More at this link from Times of India!

Qualcomm, Ericsson demo LTE in India


Wireless Broadband Business Services, one of Qualcomm’s India LTE partners, and Ericsson said they achieved LTE TDD outdoor mobility at 2.3 GHz Tuesday (Nov. 30) in northwestern India. The demo is part of Qualcomm’s strategy to accelerate the deployment of LTE in concert with 3G to drive the growth of mobile broadband in India.Qualcomm said it expects to attract other 3G HSPA or EV-DO operators to its LTE network in order to comply with Indian government deployment requirements for the wireless spectrum. Once those requirements are met, it will exit the Indian joint venture.

Job openings @ Infineon India


Please see attached flier for more details...


SNUG India 2009: Dates to remember


Conference Location:
The Leela Palace Kempinski, Bangalore
The Grand Ballroom
Airport Road
Bangalore, India 560 008


Conference Date: July 9-10, 2009

Mar 2-Apr 3, 2009, Call for Papers
Apr 20, 2009, Preliminary Acceptance Notification
May 11, 2009, Final Paper Due
May 15, 2009, Final Acceptance Notification and Presentation Spots Awarded
Jun 15, 2009, Draft Slides Due
Jun 16-26, 2009, Dry Run Practice at Synopsys
Jun 29, 2009, Final Slides Due
Jul 9-10, 2009, SNUG India 2009 Conference

About SNUG: SNUG is an open forum that provides Synopsys users worldwide with a unique opportunity to exchange ideas, discuss problems and explore solutions. In addition to a highly technical program that focuses on real-world design challenges, each SNUG event includes interaction with Synopsys executives, product developers and applications consultants about future product directions and product and support quality. Each SNUG is driven by a local Technical Committee, with operational support provided by Synopsys.

There are currently 11 SNUG conferences held around the world (most are held annually):
* North America (San Jose and Boston)
* Europe (Munich and Israel)
* Asia Pacific (lndia, Taiwan, Singapore, Korea and China)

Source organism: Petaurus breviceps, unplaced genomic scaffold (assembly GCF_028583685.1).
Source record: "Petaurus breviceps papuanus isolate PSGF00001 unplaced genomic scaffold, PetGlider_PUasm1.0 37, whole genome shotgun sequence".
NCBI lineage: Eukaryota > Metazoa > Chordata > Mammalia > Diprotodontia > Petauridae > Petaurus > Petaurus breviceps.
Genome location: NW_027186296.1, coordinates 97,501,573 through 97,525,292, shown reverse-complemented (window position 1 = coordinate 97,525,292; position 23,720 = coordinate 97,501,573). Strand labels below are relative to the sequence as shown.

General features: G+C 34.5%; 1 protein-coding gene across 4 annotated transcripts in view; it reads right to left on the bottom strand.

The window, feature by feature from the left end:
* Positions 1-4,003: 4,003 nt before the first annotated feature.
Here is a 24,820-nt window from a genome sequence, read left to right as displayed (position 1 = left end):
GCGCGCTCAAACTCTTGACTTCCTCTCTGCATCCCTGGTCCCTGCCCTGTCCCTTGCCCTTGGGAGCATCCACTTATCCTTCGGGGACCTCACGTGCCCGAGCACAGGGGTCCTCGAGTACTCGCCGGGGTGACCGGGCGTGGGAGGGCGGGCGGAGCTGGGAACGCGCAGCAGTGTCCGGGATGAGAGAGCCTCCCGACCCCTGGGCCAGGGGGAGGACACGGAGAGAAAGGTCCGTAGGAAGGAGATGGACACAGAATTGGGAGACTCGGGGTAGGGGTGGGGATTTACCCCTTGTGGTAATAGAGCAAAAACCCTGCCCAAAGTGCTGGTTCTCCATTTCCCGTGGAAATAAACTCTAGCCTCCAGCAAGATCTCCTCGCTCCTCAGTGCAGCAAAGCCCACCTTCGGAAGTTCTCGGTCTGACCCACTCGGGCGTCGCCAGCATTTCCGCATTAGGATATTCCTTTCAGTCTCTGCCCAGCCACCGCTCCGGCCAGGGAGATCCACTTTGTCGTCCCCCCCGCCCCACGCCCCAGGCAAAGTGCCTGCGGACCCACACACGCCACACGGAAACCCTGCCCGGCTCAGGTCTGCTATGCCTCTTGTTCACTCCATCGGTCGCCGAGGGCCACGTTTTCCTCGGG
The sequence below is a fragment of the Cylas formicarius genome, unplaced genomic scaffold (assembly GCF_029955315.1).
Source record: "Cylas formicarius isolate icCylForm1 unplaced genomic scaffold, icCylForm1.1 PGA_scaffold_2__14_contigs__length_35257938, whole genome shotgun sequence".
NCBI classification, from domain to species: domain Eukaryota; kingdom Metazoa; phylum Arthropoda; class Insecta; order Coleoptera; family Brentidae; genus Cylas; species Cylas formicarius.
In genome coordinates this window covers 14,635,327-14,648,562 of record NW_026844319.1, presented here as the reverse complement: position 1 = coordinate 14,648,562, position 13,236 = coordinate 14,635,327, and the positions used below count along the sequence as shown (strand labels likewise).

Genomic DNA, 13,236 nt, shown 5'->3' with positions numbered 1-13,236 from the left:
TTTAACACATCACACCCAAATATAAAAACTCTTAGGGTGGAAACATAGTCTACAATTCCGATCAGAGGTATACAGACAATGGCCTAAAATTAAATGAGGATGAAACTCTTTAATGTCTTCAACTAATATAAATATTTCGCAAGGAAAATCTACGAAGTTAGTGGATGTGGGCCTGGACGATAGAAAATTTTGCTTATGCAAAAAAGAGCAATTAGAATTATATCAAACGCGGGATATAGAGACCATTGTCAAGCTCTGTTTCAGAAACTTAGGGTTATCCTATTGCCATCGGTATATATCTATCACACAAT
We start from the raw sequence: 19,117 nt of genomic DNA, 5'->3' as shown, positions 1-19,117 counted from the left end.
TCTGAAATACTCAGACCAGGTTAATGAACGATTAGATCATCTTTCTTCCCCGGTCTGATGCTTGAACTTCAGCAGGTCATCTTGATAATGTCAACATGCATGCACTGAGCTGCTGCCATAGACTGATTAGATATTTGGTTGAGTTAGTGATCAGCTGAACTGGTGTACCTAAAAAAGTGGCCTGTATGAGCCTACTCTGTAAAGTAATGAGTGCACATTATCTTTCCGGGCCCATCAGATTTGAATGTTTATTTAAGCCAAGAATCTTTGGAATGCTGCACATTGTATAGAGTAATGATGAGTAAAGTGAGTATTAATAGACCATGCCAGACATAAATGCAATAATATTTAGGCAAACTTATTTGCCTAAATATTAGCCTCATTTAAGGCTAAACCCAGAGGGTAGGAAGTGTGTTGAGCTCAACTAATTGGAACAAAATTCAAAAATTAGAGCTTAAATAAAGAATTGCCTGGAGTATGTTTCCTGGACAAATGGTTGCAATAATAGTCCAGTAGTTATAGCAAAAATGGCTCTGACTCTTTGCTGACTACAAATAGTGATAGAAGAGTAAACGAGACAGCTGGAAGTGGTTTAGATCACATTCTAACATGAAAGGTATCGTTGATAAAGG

* Japan (Tokyo and Osaka)

Job Posting: Firmware Development - ADSL CPE


Location: Bangalore, India
Experience: 3+ Years
Education: Bachelors degree in ECE or EEE
Skill Set:
  1. Proficiency in C.
  2. Experience in DSP with OFDM, physical layer communications, wireless communication.
  3. Experience in xDSL technology and firmware greatly desired.
  4. Experience in xDSL testing, WT100, TR-67, use of Spirent equipment, familiarity with TCL scripts, ATE would be a plus!
  5. Exposure to G.992.3 (ADSL2) & G.992.5 (ADSL2+) standards preferred!
Send in your resumes to:
onenanometer+jobs [at] gmail [dot] com

Invitation to Freshers!


Infineon India - Bangalore is planning for a Fresher's Event in September 08 & thereby invites CVs of friends whose association with the software industry have just begun and would like to be a part of the growing Infineon family for taking up more challenging assignments.

Please note that the below mentioned criteria need to be met for a CV to be short listed:
  1. The candidate should have 6 months to 2 yrs. of work experience on C Programming & Operating Systems (Mandatory).
  2. Qualification - BE / Batch / ME / M.Tech - Yr. 2007 or 2008 pass out with minimum 70% aggregate
  3. The Subject line of email should contain the following information in the below mentioned format: <>
  4. The File name should contain the following information in the below mentioned format: <_>
Note:
  • You will be updated on the status of your referral only when the candidate gets an offer letter from Infineon.
  • Timeline for sending CVs: September 24th, 2008 to September 26th , 2008.
  • Local candidates preferred (Outstation candidates need to bear to and fro expenses on their own).
  • Please send the CVs to: one.nanometer@gmail.com only.
  • Short listed candidates will be called for a written test on C followed by interview/s.
  • If you have referred your friends profiles for the last 6 months, please do not resend those profiles.
Thanking you for your continued patronage.

Intel's 6-core Dunnington CPU coming this year, Nehalem gets official